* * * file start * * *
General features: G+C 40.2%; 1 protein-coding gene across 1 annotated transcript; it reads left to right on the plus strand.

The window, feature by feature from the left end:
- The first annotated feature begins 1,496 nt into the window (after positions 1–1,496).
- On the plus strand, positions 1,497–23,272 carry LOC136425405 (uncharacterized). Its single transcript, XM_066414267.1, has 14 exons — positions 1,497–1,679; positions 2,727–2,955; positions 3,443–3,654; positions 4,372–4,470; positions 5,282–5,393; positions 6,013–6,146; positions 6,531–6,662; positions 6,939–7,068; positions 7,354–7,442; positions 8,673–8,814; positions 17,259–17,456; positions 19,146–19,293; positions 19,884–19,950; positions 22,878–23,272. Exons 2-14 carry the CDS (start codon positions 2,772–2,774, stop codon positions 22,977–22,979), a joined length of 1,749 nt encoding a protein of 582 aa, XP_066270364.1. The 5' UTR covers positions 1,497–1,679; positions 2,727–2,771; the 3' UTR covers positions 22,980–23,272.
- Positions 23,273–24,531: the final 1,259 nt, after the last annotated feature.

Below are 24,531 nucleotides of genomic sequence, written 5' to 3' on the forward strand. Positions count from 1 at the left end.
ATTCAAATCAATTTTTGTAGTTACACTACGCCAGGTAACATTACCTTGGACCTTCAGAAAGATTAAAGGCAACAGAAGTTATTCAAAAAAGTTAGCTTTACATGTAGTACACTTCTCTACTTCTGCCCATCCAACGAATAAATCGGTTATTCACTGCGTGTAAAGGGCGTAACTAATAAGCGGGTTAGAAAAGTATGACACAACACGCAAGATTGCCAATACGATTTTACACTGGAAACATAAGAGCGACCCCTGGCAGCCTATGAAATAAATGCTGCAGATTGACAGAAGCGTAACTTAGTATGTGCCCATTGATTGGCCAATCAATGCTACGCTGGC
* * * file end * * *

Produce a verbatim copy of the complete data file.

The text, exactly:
General features: G+C 40.2%; 1 protein-coding gene across 1 annotated transcript; it reads left to right on the plus strand.

The window, feature by feature from the left end:
- The first annotated feature begins 1,496 nt into the window (after positions 1–1,496).
- On the plus strand, positions 1,497–23,272 carry LOC136425405 (uncharacterized). Its single transcript, XM_066414267.1, has 14 exons — positions 1,497–1,679; positions 2,727–2,955; positions 3,443–3,654; positions 4,372–4,470; positions 5,282–5,393; positions 6,013–6,146; positions 6,531–6,662; positions 6,939–7,068; positions 7,354–7,442; positions 8,673–8,814; positions 17,259–17,456; positions 19,146–19,293; positions 19,884–19,950; positions 22,878–23,272. Exons 2-14 carry the CDS (start codon positions 2,772–2,774, stop codon positions 22,977–22,979), a joined length of 1,749 nt encoding a protein of 582 aa, XP_066270364.1. The 5' UTR covers positions 1,497–1,679; positions 2,727–2,771; the 3' UTR covers positions 22,980–23,272.
- Positions 23,273–24,531: the final 1,259 nt, after the last annotated feature.

Below are 24,531 nucleotides of genomic sequence, written 5' to 3' on the forward strand. Positions count from 1 at the left end.
ATTCAAATCAATTTTTGTAGTTACACTACGCCAGGTAACATTACCTTGGACCTTCAGAAAGATTAAAGGCAACAGAAGTTATTCAAAAAAGTTAGCTTTACATGTAGTACACTTCTCTACTTCTGCCCATCCAACGAATAAATCGGTTATTCACTGCGTGTAAAGGGCGTAACTAATAAGCGGGTTAGAAAAGTATGACACAACACGCAAGATTGCCAATACGATTTTACACTGGAAACATAAGAGCGACCCCTGGCAGCCTATGAAATAAATGCTGCAGATTGACAGAAGCGTAACTTAGTATGTGCCCATTGATTGGCCAATCAATGCTACGCTGGC